Snack Attack Part 2 – Building a Meal Plan

sample meal plan

If you didn’t get a chance, please read part 1 on snacking and weight loss before reading below. This post has been designed to build on the mentality of 3 meals per day focusing on nutrient quality.

Now let’s breakdown how you can personalize your nutrition based on your size, protein needs, and goals with no snacks!

Below is a sample 3 meal plan.

Meal 1: High-Protein Omelette
Egg whites (6) – 102 calories, 24g protein, 0g carbs
Spinach (1 cup) – 7 calories, 1g protein, 1g carbs
Tomatoes (1/2 cup) – 13 calories, 1g protein, 3g carbs
Avocado (1/4) – 57 calories, 1g protein, 3g carbs
Low-fat cheese (1/4 cup) – 45 calories, 7g protein, 1g carbs
Turkey bacon (2 slices) – 60 calories, 8g protein, 2g carbs

Total: 284 calories, 42g protein, 10g carbs

Meal 2: Grilled Chicken and Broccoli Bowl
Grilled chicken breast (8 oz) – 280 calories, 56g protein, 0g carbs
Broccoli (2 cups) – 110 calories, 10g protein, 22g carbs
Olive oil (1 tablespoon) – 120 calories, 0g protein, 0g carbs
Balsamic vinegar (1 tablespoon) – 14 calories, 0g protein, 3g carbs

Total: 524 calories, 66g protein, 25g carbs

Meal 3: Baked Salmon with Mixed Greens Salad
Baked salmon (6 oz) – 354 calories, 34g protein, 0g carbs
Mixed greens (2 cups) – 20 calories, 2g protein, 3g carbs
Cucumber (1/2) – 8 calories, 0g protein, 2g carbs
Red bell pepper (1/2) – 20 calories, 1g protein, 4g carbs
Olive oil (1 tablespoon) – 120 calories, 0g protein, 0g carbs
Lemon (1/2) – 6 calories, 0g protein, 2g carbs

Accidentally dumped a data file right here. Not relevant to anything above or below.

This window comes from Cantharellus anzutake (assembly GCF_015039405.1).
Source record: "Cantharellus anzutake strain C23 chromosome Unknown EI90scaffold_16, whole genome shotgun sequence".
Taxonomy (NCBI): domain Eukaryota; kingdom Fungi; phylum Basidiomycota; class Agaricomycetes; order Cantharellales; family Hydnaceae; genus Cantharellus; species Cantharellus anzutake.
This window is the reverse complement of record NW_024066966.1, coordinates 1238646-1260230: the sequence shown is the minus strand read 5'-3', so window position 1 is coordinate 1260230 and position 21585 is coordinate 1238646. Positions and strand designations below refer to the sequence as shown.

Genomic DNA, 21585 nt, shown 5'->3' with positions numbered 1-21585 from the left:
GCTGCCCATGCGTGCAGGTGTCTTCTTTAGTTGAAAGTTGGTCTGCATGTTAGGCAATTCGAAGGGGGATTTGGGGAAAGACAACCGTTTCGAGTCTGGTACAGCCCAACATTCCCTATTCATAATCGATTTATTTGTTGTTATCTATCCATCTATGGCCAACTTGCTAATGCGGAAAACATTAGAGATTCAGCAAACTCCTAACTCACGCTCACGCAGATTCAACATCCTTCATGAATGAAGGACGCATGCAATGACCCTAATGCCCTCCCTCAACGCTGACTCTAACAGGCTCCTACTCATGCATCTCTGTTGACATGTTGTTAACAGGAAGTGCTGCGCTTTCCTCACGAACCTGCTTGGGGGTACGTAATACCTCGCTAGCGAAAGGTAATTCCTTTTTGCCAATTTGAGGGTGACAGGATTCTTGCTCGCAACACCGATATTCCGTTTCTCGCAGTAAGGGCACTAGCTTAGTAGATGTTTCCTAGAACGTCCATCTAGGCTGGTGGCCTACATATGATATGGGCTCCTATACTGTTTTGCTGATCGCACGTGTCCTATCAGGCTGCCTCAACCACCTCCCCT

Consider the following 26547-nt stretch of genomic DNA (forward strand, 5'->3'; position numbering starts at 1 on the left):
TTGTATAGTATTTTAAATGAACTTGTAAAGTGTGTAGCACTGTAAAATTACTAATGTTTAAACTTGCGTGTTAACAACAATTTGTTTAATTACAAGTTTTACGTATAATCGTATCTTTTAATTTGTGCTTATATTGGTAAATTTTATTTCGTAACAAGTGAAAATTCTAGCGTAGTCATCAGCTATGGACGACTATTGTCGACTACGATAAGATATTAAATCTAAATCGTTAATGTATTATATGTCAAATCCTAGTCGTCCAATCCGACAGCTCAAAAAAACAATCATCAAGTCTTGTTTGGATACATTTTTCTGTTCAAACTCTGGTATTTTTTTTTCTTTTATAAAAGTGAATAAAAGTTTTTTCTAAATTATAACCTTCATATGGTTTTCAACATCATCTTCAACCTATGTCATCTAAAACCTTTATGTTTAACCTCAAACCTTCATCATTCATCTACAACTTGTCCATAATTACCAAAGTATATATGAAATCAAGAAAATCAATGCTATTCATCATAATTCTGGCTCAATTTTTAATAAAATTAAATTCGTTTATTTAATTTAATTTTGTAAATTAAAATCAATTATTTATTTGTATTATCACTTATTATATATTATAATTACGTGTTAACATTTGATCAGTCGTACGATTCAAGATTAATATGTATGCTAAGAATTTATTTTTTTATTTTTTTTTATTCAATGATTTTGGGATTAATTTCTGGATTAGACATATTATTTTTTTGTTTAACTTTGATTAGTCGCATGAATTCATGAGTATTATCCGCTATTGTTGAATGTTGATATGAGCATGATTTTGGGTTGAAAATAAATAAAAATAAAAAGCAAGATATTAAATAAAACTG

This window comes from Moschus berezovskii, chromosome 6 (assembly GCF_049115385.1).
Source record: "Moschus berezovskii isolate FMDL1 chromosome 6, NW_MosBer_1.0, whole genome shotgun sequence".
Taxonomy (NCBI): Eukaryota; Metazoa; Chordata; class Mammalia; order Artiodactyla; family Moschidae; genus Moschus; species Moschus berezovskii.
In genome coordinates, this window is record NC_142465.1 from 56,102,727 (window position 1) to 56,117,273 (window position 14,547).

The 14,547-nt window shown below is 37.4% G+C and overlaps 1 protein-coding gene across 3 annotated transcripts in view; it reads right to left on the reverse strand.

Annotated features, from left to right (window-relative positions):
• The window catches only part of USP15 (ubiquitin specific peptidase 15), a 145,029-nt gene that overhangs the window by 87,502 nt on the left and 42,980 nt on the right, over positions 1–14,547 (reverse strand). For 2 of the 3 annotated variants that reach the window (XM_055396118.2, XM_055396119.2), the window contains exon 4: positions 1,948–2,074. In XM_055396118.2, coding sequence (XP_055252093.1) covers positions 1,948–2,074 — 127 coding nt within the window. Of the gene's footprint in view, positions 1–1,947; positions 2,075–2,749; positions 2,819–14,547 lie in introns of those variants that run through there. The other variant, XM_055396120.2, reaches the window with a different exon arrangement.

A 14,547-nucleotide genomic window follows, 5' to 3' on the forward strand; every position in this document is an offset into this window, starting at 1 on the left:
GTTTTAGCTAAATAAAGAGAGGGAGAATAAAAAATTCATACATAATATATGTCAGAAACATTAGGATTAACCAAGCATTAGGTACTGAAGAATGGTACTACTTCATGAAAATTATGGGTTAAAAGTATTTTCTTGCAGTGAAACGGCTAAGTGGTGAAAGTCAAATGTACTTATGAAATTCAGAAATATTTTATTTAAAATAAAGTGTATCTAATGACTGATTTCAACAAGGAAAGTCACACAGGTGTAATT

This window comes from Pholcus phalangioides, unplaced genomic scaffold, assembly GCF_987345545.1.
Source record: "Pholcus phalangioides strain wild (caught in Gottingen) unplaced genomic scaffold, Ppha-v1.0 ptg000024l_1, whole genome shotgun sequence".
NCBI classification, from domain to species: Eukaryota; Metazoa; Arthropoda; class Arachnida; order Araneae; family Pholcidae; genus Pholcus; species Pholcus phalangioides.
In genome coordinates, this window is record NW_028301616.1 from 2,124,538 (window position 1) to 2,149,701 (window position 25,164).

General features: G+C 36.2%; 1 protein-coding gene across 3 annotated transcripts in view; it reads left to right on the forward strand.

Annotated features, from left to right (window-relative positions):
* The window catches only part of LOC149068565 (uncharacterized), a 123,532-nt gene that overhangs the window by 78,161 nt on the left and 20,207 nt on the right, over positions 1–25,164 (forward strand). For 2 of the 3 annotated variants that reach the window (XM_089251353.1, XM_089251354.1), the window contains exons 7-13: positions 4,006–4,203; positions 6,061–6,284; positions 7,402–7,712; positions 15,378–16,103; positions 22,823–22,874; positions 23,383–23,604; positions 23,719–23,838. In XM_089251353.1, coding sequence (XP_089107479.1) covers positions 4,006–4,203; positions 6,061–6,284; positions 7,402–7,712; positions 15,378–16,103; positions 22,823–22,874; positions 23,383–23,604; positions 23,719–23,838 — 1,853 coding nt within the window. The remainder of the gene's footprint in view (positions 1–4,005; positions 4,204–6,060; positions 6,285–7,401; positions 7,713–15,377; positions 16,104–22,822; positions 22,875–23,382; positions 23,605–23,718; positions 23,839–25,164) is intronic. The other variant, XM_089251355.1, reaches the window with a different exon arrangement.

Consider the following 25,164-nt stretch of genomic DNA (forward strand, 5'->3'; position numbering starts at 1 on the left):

Total: 528 calories, 37g protein, 11g carbs

Grand Total: 1336 calories, 145g protein, 46g carbs

Now for most of you, 1335 calories per day is probably not enough food. It’s a good amount for the short term (less than 4 weeks), but you would not want to eat that little for the long term  if you are training hard regularly unless you are a very small person.

Here’s a simple breakdown of how many calories per day you should be eating based on your bodyweight:
Bodyweight x 10 = extreme weight loss
(Don’t do longer than 4 weeks as it might down regulate your metabolism and make it harder to lose weight in the future)
Bodyweight x 12 – weight loss
Bodyweight x 14 = maintenance
Bodyweight x 16 = weight gain
Bodyweight x 18 = fat gain

Now let’s take this number and apply it to a 180lb person:

x 10 = 1800 calories/day
x 12 = 2160 calories/day
x 14 = 2520 calories/day
x 16 = 2880 calories/day
x 18 = 3240 calories/day

Now, if you think you are eating a low amount but not losing weight then I would suggest writing down what you eat for a week. If you are bombing it on the weekends, it might be bringing your weekly average up. Assume most restaurant meals are at least 1000 calories per meal!

If everything is looking good after this analysis, our goal would be to slowly increase how much you eat over a long period of time to build up your metabolism (but that is beyond the scope of this post), so let’s keep it simple… A quick method though would be increase your calories by 50 calories per week. As always, movement, stress, sleep, and exercise will all factor in…

So you have the 3 meal plan example above…

For most people with a weight loss goal you should be eating at least .8-1gram of protein per pound of bodyweight.

So for a 180lb person that is 144-180 grams of protein per day.